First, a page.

Commissioner Hester M. Peirce is the most active voice within the US Securities and Exchange Commission (SEC) in favor of the cryptocurrency market, known for advocating clear and sensible regulation that will allow the evolution of the US crypto industry.
On Oct. 8, she spoke at the Texas Blockchain Summit in defense of the industry, challenged SEC President Gary Gensler's view that the market is an 'Old West', and shared the paths to regulating cryptocurrencies and Decentralized finance ( DeFi ) should follow in the future. Read below the full speech of Commissioner Hester M. Peirce:
Thanks to the Texas Blockchain Summit for the chance to be here today. I have to start with my disclaimer that the views are mine and not those of the Securities and Exchange Commission (SEC) or my fellow Commissioners.
I'm interested, however, in what my colleagues have to say, which is why President Gensler's habit of calling the cryptocurrency universe “Old West” caught my eye. He's not alone in referring to the crypto ecosystem as the Wild West, a place we imagine to have been lawless—a society where the gunslinger with the best reflexes and the worst morals wins at the expense of all.
Merriam-Webster defines the "Wild West" as "the western US in its border period characterized by harshness and lawlessness". Bringing government into this kind of environment to establish some order seems rather obvious. Today, however, I will offer a different view of the Old West and, with that image in mind, suggest a way forward in regulating cryptocurrencies.
The West of the past called for people who were irritated by the sober and rancid societies of the East and sought to launch themselves in the construction of a new future in a more promising place. The western frontier was a place for the adventurers, the rough on the edges, the idealists, the free thinkers and the restless.
I'm from Ohio, which was once what the West meant to people coming from the east coast states. Reflecting that story, the part of Ohio I come from is called the “ Western Reserve ” . My alma mater , not a military academy as some think, still bears the region's name — Case Western Reserve University.
Connecticut people colonized the region in the first decades of the 19th century. These settlers left Connecticut, relatively well-populated and well-organized, and moved west with big dreams, to a part of the country that was incredibly beautiful and abundant, but also fraught with danger, disappointment, and hardship.
Life in the West was difficult at first, as described in 'Western Reserve: The History of New Connecticut in Ohio': “Conditions were dire for the first quarter of a century, and probably no improvement would come without a system of transportation and supplies. money".
These things did happen, and "[the] boundless enterprise and energy that drove Moses Cleaveland and his men to explore the desert and sustained the first settlers through the difficult years in their forest clearings never lagged or faltered." That spirit and energy became the basis for a thriving industrial, educational and cultural center in Ohio.
I recently read a fascinating book by David McCullough, The Pioneers, which discusses the post-Revolutionary War settlement of another part of Ohio—Marietta—this time by people from Massachusetts.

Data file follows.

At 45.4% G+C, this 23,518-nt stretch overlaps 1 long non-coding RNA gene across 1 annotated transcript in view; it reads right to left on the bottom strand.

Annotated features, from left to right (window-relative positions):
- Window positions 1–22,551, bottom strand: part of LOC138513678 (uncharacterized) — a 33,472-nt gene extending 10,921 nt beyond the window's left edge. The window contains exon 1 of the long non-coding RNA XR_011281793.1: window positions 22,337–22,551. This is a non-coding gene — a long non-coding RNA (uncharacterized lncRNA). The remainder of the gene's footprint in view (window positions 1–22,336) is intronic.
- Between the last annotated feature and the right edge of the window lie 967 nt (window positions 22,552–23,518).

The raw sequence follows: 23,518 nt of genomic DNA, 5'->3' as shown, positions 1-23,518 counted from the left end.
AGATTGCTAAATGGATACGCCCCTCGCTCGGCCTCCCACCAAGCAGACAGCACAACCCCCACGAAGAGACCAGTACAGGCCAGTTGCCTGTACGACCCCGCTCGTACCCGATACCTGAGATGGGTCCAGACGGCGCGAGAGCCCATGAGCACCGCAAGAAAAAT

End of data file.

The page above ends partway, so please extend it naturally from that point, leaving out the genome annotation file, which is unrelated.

It tells the story of the difficult journey west and the successes, disasters, dangers and failures that shaped what eventually became a thriving community. For these immigrants, the West offered hope and promise in contrast to the East, as McCullough explains:
“An unprecedented financial panic has gripped the new nation since the end of the Revolutionary War. Government resources and credit have run out. The money, in the form of a currency issued by the government, was almost worthless… Commerce was paralyzed… Farmers were being arrested for debt… As it was, the severe economic depression that followed the war would last even longer than the war. But now, in the West, there were lands such as could never have been imagined — vast lands, rich lands… The West was an opportunity. The west was the future”.
The settlers who moved to the West came not only with high expectations, but also with a wide range of talents and professions. They cultivated other skills out of necessity after they arrived. The society was harsher than what they had left, but it was still governed by the social norms they carried with them, the law, and the mutual concern intensified by difficult conditions in the early years.
Even though they imitated the old eastern society in many ways, these new frontier societies were created by their inhabitants. McCullough describes, for example, the work of Marietta's leading citizens to ensure Ohio was a free state and to develop educational institutions and make them accessible to the general population.
Of course, not everything was good in the West. The Ohio name itself—Iroquois for “Great River”—and the Native American names for many other places in Ohio serve as a reminder of the inhabitants who were forced to leave when immigrants from the east arrived.
Ohio was the frontier in the early 19th century, but by the end of the century people were still looking west, farther west, for opportunity. John Soule wrote in the Indiana Express in 1851: "Go west, young man."
Horace Greeley picked up that phrase fifteen years later when he wrote : “Washington is not a place to live. Rents are high, food is bad, dust is disgusting, and morale is deplorable. Go west, young man, go west and grow up with the country.”
Texas may come to mind more readily than my native Ohio when we think of the Old West. Here too, however, the Wild West was marked by more order than the movies would have us believe. Andrew Morriss, who, after a stint at Case Western Reserve University, moved west and ended up in Texas, researched the Old West and identified several forms of effective private regulation that were effective precisely because they faced competition.